One of the first reviews of DARLING, directed by Mickey Keating, just hit. Katie Rife wrote about the experiences of day one at Fantastic Fest, and included this about GEP’s newest psycho-thriller:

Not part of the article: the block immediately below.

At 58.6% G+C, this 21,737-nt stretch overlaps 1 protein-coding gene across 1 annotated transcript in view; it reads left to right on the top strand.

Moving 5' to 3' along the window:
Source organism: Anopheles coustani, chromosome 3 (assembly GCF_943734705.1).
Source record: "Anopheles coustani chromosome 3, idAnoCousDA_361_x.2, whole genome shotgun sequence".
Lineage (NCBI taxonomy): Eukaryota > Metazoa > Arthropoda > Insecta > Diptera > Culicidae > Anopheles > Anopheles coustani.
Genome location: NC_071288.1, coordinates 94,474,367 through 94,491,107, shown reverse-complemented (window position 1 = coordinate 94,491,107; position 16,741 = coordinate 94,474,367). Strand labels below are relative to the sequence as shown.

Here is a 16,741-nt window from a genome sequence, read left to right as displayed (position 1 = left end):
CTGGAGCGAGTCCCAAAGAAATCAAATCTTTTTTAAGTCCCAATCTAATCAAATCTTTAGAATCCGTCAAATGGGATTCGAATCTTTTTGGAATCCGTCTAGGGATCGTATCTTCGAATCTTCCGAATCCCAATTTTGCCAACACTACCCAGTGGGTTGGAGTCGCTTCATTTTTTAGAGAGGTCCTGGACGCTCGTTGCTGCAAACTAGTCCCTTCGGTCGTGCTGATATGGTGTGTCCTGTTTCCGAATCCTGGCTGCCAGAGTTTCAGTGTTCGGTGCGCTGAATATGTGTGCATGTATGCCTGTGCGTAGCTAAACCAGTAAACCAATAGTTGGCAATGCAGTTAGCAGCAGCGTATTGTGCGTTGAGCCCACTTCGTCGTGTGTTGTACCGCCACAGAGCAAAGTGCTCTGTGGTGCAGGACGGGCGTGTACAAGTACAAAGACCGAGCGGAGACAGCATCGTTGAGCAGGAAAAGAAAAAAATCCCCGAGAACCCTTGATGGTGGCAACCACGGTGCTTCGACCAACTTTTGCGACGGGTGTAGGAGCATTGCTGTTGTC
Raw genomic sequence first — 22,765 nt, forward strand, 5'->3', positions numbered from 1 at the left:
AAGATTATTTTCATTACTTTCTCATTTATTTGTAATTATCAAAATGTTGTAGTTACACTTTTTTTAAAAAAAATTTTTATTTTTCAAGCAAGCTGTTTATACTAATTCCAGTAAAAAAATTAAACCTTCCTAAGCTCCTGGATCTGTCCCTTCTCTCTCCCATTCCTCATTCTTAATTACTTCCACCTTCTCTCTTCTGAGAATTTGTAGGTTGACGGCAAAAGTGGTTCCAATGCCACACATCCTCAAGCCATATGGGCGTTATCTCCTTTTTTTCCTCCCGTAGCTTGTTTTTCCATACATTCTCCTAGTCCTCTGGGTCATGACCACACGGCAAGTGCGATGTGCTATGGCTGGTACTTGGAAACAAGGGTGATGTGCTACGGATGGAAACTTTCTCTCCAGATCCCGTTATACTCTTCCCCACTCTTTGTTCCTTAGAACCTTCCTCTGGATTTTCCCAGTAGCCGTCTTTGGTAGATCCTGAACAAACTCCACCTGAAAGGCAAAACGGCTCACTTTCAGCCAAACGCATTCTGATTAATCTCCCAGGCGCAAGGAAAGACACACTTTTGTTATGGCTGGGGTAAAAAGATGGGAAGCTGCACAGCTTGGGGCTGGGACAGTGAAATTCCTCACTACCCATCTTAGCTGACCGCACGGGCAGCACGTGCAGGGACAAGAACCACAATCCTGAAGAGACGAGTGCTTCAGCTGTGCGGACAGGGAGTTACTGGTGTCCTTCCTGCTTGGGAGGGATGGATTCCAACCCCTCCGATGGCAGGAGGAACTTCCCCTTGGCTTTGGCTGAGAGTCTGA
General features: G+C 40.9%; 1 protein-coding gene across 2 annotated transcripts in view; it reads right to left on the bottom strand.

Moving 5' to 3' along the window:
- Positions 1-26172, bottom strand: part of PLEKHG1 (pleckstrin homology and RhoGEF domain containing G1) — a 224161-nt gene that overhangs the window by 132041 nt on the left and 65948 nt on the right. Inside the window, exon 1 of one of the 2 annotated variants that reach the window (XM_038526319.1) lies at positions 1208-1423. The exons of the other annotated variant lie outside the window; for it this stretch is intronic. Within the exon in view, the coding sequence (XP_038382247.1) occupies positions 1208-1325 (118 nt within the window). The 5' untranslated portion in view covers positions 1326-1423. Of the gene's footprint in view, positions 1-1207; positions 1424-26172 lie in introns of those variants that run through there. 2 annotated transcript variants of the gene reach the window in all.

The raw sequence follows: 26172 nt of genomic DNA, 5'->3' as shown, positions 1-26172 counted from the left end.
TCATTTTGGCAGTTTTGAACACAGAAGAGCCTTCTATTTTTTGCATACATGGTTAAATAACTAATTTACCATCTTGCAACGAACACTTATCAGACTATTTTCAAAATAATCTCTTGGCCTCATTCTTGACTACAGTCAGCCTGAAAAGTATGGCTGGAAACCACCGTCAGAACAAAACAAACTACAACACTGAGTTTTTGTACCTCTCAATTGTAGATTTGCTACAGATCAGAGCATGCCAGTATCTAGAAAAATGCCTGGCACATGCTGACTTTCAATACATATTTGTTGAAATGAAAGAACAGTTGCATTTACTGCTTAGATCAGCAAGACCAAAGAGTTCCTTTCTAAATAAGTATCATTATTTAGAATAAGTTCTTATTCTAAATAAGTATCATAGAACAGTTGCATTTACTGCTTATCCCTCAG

Darling (B+), the fourth feature from Pod’s Mickey Keating. Lauren Ashley Carter (Pod, Jug Face) turns in a mesmerizing performance as Darling, an anonymous woman in an indeterminate year who takes a care-taking job in an elegant New York townhouse. On her way out the door, the owner tells Darling that there have been rumors about the house and its former caretaker, who committed suicide. But, she assures her, “nothing like that could ever happen again.” Shot in gorgeous black and white, this pseudo-Satanic riff on Repulsion and The Shining uses minimal locations and minimal characters; Sean Young and Larry Fessenden provide genre cred in small roles, but Carter is alone on screen for most of the movie. Her breakdown (or maybe it’s a possession?) is underscored by jarring sound effects and flashy editing tricks that, applied incorrectly, could seem pretentious. But here, they work, because they actually makes sense in the context of the story. Deeply unsettling, with flashes of extreme violence, Darling is a ghost story with no ghost, just Carter’s intense eyes, expressive face, and an ominous white door at the end of a hallway.